In prime-time debates with his rival, Mitt Romney told moderator Jim Lehrer, a PBS newsman, who has worked for PBS since the 1970s, “I’m sorry Jim, I’m gonna stop the subsidy to PBS.”
He went on, adding, “I’m going to stop the subsidy to PBS. I’m going to stop other things. I like PBS. I love Big Bird. I actually like you too. But I’m not going to keep on spending money on things to borrow money from China to pay for things we don’t need.”
PBS CEO Paula Kerger spoke to CNN’s Carol Costello on Thursday, and did mention the issue, saying: “With the enormous problems facing our country, the fact that we are the focus is just unbelievable to me,” she said. Later, she called it a “stunning moment.”
Kerger noted that theWednesday’s debate touched on education, and called PBS “America’s biggest classroom,” adding, “This is not about the budget. It has to be about politics.”
Kerger also fact-checked Romney pointing out that the television giant doesn’t get any direct subsidies from the government.
“In fact, the money that comes from the government into the Corporation for Public Broadcasting goes to our member stations,” she said.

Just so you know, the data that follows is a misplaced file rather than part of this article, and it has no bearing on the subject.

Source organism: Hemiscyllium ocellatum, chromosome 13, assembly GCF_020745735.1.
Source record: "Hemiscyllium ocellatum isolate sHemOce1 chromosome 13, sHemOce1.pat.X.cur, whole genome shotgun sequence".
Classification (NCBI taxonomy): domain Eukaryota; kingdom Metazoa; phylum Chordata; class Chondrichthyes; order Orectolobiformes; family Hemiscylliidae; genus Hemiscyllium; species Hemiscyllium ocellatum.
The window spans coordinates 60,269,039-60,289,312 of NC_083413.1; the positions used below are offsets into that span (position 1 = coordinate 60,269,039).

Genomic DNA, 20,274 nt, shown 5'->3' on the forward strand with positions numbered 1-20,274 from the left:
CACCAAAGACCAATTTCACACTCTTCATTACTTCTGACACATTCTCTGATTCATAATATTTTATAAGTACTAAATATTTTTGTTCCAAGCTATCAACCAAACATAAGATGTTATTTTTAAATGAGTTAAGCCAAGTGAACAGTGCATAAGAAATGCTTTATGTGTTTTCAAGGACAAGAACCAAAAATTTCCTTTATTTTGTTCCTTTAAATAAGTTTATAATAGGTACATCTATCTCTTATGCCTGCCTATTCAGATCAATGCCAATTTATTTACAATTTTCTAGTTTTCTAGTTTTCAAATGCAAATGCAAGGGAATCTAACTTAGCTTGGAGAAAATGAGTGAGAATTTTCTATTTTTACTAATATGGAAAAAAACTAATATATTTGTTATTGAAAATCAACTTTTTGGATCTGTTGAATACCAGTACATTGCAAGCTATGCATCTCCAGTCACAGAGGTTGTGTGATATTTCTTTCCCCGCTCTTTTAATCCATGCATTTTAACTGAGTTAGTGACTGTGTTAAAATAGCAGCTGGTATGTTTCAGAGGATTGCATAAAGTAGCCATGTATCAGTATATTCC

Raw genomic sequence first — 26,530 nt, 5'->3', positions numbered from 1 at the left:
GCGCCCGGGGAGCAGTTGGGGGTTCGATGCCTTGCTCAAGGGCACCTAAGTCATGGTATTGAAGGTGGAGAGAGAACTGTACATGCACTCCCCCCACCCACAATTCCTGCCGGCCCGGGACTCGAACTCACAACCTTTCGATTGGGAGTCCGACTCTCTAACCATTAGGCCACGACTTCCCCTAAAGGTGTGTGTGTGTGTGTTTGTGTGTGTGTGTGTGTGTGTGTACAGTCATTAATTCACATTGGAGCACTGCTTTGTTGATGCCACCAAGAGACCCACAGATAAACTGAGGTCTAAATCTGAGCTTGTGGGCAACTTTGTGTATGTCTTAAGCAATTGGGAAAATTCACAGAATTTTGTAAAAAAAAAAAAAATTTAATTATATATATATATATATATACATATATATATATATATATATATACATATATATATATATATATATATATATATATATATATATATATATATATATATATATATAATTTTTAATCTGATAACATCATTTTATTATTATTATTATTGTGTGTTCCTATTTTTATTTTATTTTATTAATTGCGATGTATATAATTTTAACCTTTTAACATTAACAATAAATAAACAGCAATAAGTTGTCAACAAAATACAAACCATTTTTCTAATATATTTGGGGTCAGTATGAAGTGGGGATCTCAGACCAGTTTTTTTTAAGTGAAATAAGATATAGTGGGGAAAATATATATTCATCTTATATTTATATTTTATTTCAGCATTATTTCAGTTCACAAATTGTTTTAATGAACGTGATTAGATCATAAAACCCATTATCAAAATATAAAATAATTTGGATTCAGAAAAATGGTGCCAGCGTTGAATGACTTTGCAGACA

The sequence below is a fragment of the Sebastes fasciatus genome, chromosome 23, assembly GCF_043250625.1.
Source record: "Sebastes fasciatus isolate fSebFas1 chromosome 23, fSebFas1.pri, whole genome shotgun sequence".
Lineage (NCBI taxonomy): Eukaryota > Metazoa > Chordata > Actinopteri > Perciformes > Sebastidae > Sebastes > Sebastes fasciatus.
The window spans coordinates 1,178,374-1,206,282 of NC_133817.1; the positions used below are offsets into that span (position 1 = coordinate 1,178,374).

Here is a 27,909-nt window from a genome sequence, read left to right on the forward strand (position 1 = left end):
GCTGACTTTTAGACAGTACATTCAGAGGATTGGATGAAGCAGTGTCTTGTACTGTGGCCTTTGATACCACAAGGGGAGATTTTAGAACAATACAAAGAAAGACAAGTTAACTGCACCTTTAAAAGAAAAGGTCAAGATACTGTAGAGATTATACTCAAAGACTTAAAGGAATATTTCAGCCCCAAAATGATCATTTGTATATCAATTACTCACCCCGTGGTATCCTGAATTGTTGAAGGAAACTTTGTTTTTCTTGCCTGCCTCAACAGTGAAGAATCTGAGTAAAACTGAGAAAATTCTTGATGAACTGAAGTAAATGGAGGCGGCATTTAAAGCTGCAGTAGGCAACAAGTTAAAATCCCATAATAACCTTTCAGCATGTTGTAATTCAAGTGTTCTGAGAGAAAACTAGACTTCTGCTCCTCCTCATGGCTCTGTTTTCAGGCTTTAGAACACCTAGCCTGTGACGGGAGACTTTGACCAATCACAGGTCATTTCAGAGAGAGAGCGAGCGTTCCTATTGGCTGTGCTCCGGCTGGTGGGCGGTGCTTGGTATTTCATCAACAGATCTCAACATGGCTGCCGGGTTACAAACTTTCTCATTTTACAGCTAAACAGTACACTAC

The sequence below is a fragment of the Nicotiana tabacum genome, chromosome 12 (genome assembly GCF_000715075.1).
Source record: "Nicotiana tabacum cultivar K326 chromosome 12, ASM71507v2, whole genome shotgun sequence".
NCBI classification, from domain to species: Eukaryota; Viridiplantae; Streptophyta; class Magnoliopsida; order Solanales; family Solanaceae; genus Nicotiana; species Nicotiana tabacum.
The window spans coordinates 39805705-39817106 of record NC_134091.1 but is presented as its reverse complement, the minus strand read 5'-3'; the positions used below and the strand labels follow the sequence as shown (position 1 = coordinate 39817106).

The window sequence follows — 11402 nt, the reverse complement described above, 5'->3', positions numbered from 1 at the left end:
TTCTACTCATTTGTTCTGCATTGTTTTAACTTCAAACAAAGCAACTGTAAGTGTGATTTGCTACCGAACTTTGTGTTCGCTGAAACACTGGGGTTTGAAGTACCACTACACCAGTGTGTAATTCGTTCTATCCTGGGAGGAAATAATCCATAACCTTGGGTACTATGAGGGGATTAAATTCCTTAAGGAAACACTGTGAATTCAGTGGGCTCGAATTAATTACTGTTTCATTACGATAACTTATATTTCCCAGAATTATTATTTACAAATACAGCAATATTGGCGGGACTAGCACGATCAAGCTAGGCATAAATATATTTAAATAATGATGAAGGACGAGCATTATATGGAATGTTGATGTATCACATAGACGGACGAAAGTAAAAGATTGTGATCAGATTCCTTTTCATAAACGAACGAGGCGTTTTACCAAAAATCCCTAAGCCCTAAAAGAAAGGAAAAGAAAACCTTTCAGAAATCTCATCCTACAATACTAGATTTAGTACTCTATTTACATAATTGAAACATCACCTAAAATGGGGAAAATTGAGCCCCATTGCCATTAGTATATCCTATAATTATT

However, PBS chief declined to praise or defend Lehrer, who has been tarred and feathered for his moderating, reports The Huffington Post. “It was a very complicated debate structure,” she said.
A company’s statement issued today, reads: “We are very disappointed that PBS became a political target in the Presidential debate last night.”
“Governor Romney does not understand the value the American people place on public broadcasting and the outstanding return on investment the system delivers to our nation. We think it is important to set the record straight and let the facts speak for themselves.”
“The federal investment in public broadcasting equals about one one-hundredth of one percent of the federal budget. Elimination of funding would have virtually no impact on the nation’s debt. Yet the loss to the American public would be devastating.”
The television service also added in its statement that for almost 50 years it has embodied the main broadcasting mission to increase the power of mass media for the good of every citizen.
The statement from Big Bird claims: “Our system serves as a universally accessible resource for education, history, science, arts and civil discourse.”
”Each day, the American public receives an enduring and daily return on investment that is heard, seen, read and experienced in public media broadcasts, apps, podcasts and online – all for the cost of about $1.35 per person per year.”
By the way, the candidate’s remark on the issue is not the first one to come from politicians and pundits who’ve turned the Corporation for Public Broadcasting, which distributes money to both PBS and NPR, into a political punching bag.
Since the mid-1990s, government financing of the Corporation for Public Broadcasting has been a perennial front in the culture wars, and PBS’ programming, from “Teletubbies” to “NewsHour,” has been a controversial topic for its supposed liberal bias, writes The Los Angeles Times.